Deadly cooperation in glioblastoma

This MRI sagittal view shows a grade IV glioblastoma in a 15-year-old boy.Courtesy of Christaras A/Wikimedia Commons  U.S. Sens. John McCain of Arizona and Ted Kennedy of Massachusetts died exactly nine years apart, both after battling glioblastoma multiforme, or GBM. GBM is a rare and highly aggressive brain cancer that occurs mainly in older adults. Between 40 percent and 70 percent of patients with this disease have altered signaling through the epidermal growth factor receptor, or EGFR.

In a study published in Molecular & Cellular Proteomics, Dongsic Choi of McGill University in Canada and colleagues describe the effects of one frequently observed tumor-causing variant, called EGFRvIII, on the protein composition of extracellular vesicles, or EVs, secreted by GMB cells. These small bilayer vesicles containing lipids, proteins and nucleic acids are secreted from cells and can stimulate physiologic processes in the surrounding environment, such as cell migration and blood vessel formation. Cancer cells use EVs in many diverse processes. For example, EGFvIII mRNA and protein can be a cargo in GBM-derived EVs that are taken up by surrounding cells. The presence of EGFvIII makes tumor cells more migratory and aggressive, which contributes to cancer metastasis.

Using quantitative proteomics, the researchers found that expression of EGFRvIII in tumor cells significantly increases the levels of invasion-promoting proteins in the cargo of the EVs and that the presence of EGFRvIII in cells promotes uptake of EV from other cells. This study refines current understanding of glioblastoma mechanisms and may offer new opportunities for biomarker development and future therapies.

— Nathalie Gerassimov

When synonymous substitutions aren’t

The nucleic acid code has some redundancies built in: multiple trinucleotides, called synonymous codons, can code for the same amino acid. However, it’s increasingly recognized that even if two codons encode the same amino acid, there can be subtly different consequences for using one or the other. Alexander Bertalovitz and colleagues at the University of South Florida examined synonymous nucleotide substitutions in the gene that encodes the hERG ion channel, which contributes to regulating heartbeats. They found that, depending on the codons used, the levels of hERG mRNA and protein expressed differed. Thus the search for hERG mutations that affect heart disease should be expanded to include seemingly synonymous substitutions. The research was published in the Journal of Biological Chemistry.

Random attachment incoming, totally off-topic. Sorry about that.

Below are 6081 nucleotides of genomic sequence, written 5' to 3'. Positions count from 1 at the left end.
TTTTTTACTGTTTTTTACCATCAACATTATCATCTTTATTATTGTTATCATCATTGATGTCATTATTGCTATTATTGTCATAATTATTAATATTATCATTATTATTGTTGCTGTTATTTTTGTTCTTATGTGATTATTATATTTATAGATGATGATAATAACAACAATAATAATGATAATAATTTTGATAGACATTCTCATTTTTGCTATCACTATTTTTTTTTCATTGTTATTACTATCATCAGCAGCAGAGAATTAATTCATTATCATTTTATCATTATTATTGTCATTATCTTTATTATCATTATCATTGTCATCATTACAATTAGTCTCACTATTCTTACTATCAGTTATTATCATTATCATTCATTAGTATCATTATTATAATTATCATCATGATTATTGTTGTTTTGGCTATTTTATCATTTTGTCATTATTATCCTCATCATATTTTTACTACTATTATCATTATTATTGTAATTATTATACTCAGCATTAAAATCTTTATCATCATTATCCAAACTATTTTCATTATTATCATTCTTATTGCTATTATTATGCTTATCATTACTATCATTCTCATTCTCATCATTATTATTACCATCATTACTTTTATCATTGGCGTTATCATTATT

New tool to study protein–protein interaction

Science demands evidence to support truth, and science is often limited by technology. Therefore technical innovation is a major driving force for discovery. Payman Samavarchi-Tehrani of the Lunenfeld-Tanenbaum Research Institute, Canada, and her colleagues in Anne-Claude Gingras’ lab describe an improvement to a tool used to study protein–protein interactions in a subcellular context. Specifically, they adapt methods for enzymatic biotinylation — addition of a chemical group called biotin — to be more useful in disease-relevant cell types. They write about this work in Molecular & Cellular Proteomics. Existing methods rely on cell lines into which the enzyme used for labeling attached to a protein of interest can be introduced (transfected) easily. These cells tend to be immortalized or cancer-derived cells, which may have other proteomic changes. Now researchers can use primary cells — or cells recently derived from an organism with a limited life span — to perform the same types of experiments. The researchers developed a set of lentiviral vectors that harbor the biotinylation enzyme, and these can be requested by other researchers.